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‘No One Seemed Troubled’: Ukrainian Neo-Nazi Leader Gets Warm Welcome in US

© Sputnik / Andrey Stenin / Go to the mediabankAndriy Parubiy, member of the Yulia Tymoshenko Bloc, on Maidan Square in Kiev. (File)
Andriy Parubiy, member of the Yulia Tymoshenko Bloc, on Maidan Square in Kiev. (File) - Sputnik International
Ukraine’s neo-Nazi problem doesn’t get a lot of attention in the Western press. Its leaders, however, see no shortage of love from Washington. One such leader is Andriy Parubiy, the speaker of Ukraine’s parliament, the Verkhovna Rada, who received a distinguished welcome in DC earlier this week.

Journalist and New York Times bestselling author Max Blumenthal joined Radio Sputnik's Loud & Clear to talk about his confrontation with the neo-Nazi leader at a Senate building in the nation's capital on Monday and more in a wide-ranging interview.

"Parubiy was in Washington, actually for the second time," Blumenthal said. "Last year he had a meeting with John McCain, of course, and Paul Ryan, Republican Speaker of the House. And this year he met with Ryan and some State Department officials," Blumenthal told Loud & Clear hosts John Kiriakou and Brian Becker.

"Then, he was welcomed in this press conference at the Senate Hart Building. It was a totally packed room, filled with [Capitol] Hill staffers, lots of media, lots of foreign policy people — I mean major foreign policy people who worked on Eastern Europe in the Obama administration, Trump administration."

​Blumenthal noted the "bipartisan consensus on display in the room."

Parubiy was "on stage with three other Eastern European speakers of parliaments from countries that have basically volunteered to be bases for NATO operations."

Blumenthal was "struck by the fact that no one seemed troubled by Parubiy's background as the founder of two neo-Nazi parties in Ukraine, which are rampaging across the country committing anti-Roma violence and really menacing all sorts of people: dissidents, leftists and Jews," he told Sputnik.

Parubiy's agenda during his visit to America was to push for Washington to do more to fight the Nord Stream 2 pipeline, which is planned to span the Baltic Sea from Russia to Germany, with construction slated to finish in 2019. The pipeline poses an "existential threat to US economic dominance" over Europe, Blumenthal explained.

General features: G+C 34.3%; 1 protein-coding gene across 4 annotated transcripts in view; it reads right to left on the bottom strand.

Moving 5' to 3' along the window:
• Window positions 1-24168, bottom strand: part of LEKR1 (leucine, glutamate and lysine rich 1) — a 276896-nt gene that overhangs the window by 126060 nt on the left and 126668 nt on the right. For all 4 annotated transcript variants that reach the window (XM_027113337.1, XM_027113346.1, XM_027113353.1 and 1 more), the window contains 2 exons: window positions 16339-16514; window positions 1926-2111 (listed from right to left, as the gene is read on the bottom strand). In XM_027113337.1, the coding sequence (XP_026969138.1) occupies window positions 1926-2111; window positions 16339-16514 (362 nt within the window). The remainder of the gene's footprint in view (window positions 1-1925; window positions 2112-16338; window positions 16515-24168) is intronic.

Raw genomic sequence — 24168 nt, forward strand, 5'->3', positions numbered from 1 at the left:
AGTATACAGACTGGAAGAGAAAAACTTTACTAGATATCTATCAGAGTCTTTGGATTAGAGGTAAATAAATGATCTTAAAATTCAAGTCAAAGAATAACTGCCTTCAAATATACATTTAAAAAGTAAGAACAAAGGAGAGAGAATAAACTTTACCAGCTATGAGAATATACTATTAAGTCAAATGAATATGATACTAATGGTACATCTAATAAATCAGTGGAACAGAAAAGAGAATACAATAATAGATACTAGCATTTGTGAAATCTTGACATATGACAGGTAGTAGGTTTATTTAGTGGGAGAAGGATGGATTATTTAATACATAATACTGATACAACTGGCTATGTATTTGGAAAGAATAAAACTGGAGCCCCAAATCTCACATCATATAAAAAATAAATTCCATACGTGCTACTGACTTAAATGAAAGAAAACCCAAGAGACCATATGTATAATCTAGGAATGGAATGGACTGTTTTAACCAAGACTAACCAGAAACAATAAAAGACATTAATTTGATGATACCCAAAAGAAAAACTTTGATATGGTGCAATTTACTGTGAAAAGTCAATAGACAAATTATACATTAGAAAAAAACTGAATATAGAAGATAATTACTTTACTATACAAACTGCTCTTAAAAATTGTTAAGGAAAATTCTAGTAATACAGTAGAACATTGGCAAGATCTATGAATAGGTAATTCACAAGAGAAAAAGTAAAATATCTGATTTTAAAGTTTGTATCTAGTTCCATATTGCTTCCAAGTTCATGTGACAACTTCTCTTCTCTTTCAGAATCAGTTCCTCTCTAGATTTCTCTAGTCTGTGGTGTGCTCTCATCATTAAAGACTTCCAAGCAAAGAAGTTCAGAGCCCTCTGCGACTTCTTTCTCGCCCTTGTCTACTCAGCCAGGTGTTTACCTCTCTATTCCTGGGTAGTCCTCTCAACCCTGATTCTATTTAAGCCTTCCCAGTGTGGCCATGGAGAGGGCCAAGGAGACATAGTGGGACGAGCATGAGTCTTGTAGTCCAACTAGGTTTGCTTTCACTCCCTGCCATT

Parubiy founded the Patriot of Ukraine party and the Social-National Party of Ukraine, both of which used a symbol with the cyrillic characters for "I" and "N" to denote its "Idea of the Nation" ideology. The emblem itself bares resemblance to the Nazi Wolfsangel symbol. 
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The Patriot of Ukraine later branched into the Azov Battalion and Right Sektor, two fascist groups with paramilitary tendencies that were critical in the Maidan revolution — which saw the ousting of former Ukrainian President Viktor Yanukovych in early 2014 — and whose spree of violence in the country has not stopped since.

Blumenthal notes that the US government stopped arming the Azov Battalion in March 2018, citing it's neo-Nazi tendencies.

"I am very pleased that the recently passed omnibus [bill] prevents the US from providing arms and training assistance to the neo-Nazi Azov Battalion fighting in Ukraine," Rep. Ro Khanna (D-CA) said at the time.

Nonetheless, the group probably still benefits from US support, as it has been incorporated into the National Guard of Ukraine.

As for the Social-National Party, "if it sounds like the National Socialist party, that's because it was directly inspired by the Nazi party," Blumenthal noted.

When Blumenthal raised his voice in opposition to the warm welcome Parubiy was receiving, "the head of the American Foreign Policy Society didn't even know that I was referring to the person sitting directly to his right," Blumenthal said. 

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Instead, he gave a "rousing" defense of WWII Nazi collaborator Stepan Bandera, who was involved in the extermination of the city of Lviv's Jewish population during pogroms in 1941 who formed 32 percent of the city population, a death toll that amounts to tens of thousands of people. "The thing is that Bandera is really the hero and icon of post-Maidan Ukraine."

"Streets have been named after him," Blumenthal noted, and with the backing of Parubiy himself, a memorial was built to Bandera in Lviv.

Blumenthal's objection was dismissed as being "Russian propaganda" by a former US official present at the event. In the name of fighting Russia, US funds are going directly to neo-Nazi groups such as C-14, which has been committing pogroms against Ukraine's Roma population.

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